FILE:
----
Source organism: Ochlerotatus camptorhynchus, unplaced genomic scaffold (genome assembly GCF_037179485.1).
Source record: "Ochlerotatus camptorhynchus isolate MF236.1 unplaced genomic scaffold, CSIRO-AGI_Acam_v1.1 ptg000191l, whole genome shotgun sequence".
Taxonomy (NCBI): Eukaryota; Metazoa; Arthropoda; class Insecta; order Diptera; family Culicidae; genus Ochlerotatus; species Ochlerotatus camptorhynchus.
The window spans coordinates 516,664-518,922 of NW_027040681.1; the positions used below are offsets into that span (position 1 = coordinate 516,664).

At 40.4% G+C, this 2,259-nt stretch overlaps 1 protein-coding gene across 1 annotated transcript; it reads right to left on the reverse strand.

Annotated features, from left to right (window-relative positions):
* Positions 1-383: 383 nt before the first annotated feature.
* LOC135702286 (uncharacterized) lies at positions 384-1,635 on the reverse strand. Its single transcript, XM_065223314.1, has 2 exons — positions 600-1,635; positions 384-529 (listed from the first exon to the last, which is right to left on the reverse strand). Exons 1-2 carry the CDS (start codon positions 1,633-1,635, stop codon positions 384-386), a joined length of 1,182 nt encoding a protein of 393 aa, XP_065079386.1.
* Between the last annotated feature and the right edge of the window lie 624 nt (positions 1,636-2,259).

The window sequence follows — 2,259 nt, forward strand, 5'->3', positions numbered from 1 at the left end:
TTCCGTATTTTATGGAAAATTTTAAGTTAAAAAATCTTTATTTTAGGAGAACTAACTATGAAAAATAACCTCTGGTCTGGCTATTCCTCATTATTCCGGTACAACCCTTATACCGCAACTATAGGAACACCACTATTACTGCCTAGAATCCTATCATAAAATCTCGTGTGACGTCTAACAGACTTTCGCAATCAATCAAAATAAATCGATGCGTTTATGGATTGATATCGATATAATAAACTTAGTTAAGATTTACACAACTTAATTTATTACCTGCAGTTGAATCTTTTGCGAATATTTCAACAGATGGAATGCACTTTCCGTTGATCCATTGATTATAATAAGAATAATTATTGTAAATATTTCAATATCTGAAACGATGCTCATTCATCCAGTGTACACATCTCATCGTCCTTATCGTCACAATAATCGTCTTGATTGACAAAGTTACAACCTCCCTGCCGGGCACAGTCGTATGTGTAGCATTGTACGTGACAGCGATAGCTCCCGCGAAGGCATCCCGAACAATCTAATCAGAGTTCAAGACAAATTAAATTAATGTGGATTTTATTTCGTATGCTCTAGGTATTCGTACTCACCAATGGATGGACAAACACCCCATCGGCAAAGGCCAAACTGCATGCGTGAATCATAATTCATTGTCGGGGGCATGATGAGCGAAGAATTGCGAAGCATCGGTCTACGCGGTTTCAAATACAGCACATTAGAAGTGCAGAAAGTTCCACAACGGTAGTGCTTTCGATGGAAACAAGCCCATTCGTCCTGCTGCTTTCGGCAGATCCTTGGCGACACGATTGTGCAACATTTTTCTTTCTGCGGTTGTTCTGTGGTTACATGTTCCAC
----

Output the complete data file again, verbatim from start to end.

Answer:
Source organism: Ochlerotatus camptorhynchus, unplaced genomic scaffold (genome assembly GCF_037179485.1).
Source record: "Ochlerotatus camptorhynchus isolate MF236.1 unplaced genomic scaffold, CSIRO-AGI_Acam_v1.1 ptg000191l, whole genome shotgun sequence".
Taxonomy (NCBI): Eukaryota; Metazoa; Arthropoda; class Insecta; order Diptera; family Culicidae; genus Ochlerotatus; species Ochlerotatus camptorhynchus.
The window spans coordinates 516,664-518,922 of NW_027040681.1; the positions used below are offsets into that span (position 1 = coordinate 516,664).

At 40.4% G+C, this 2,259-nt stretch overlaps 1 protein-coding gene across 1 annotated transcript; it reads right to left on the reverse strand.

Annotated features, from left to right (window-relative positions):
* Positions 1-383: 383 nt before the first annotated feature.
* LOC135702286 (uncharacterized) lies at positions 384-1,635 on the reverse strand. Its single transcript, XM_065223314.1, has 2 exons — positions 600-1,635; positions 384-529 (listed from the first exon to the last, which is right to left on the reverse strand). Exons 1-2 carry the CDS (start codon positions 1,633-1,635, stop codon positions 384-386), a joined length of 1,182 nt encoding a protein of 393 aa, XP_065079386.1.
* Between the last annotated feature and the right edge of the window lie 624 nt (positions 1,636-2,259).

The window sequence follows — 2,259 nt, forward strand, 5'->3', positions numbered from 1 at the left end:
TTCCGTATTTTATGGAAAATTTTAAGTTAAAAAATCTTTATTTTAGGAGAACTAACTATGAAAAATAACCTCTGGTCTGGCTATTCCTCATTATTCCGGTACAACCCTTATACCGCAACTATAGGAACACCACTATTACTGCCTAGAATCCTATCATAAAATCTCGTGTGACGTCTAACAGACTTTCGCAATCAATCAAAATAAATCGATGCGTTTATGGATTGATATCGATATAATAAACTTAGTTAAGATTTACACAACTTAATTTATTACCTGCAGTTGAATCTTTTGCGAATATTTCAACAGATGGAATGCACTTTCCGTTGATCCATTGATTATAATAAGAATAATTATTGTAAATATTTCAATATCTGAAACGATGCTCATTCATCCAGTGTACACATCTCATCGTCCTTATCGTCACAATAATCGTCTTGATTGACAAAGTTACAACCTCCCTGCCGGGCACAGTCGTATGTGTAGCATTGTACGTGACAGCGATAGCTCCCGCGAAGGCATCCCGAACAATCTAATCAGAGTTCAAGACAAATTAAATTAATGTGGATTTTATTTCGTATGCTCTAGGTATTCGTACTCACCAATGGATGGACAAACACCCCATCGGCAAAGGCCAAACTGCATGCGTGAATCATAATTCATTGTCGGGGGCATGATGAGCGAAGAATTGCGAAGCATCGGTCTACGCGGTTTCAAATACAGCACATTAGAAGTGCAGAAAGTTCCACAACGGTAGTGCTTTCGATGGAAACAAGCCCATTCGTCCTGCTGCTTTCGGCAGATCCTTGGCGACACGATTGTGCAACATTTTTCTTTCTGCGGTTGTTCTGTGGTTACATGTTCCAC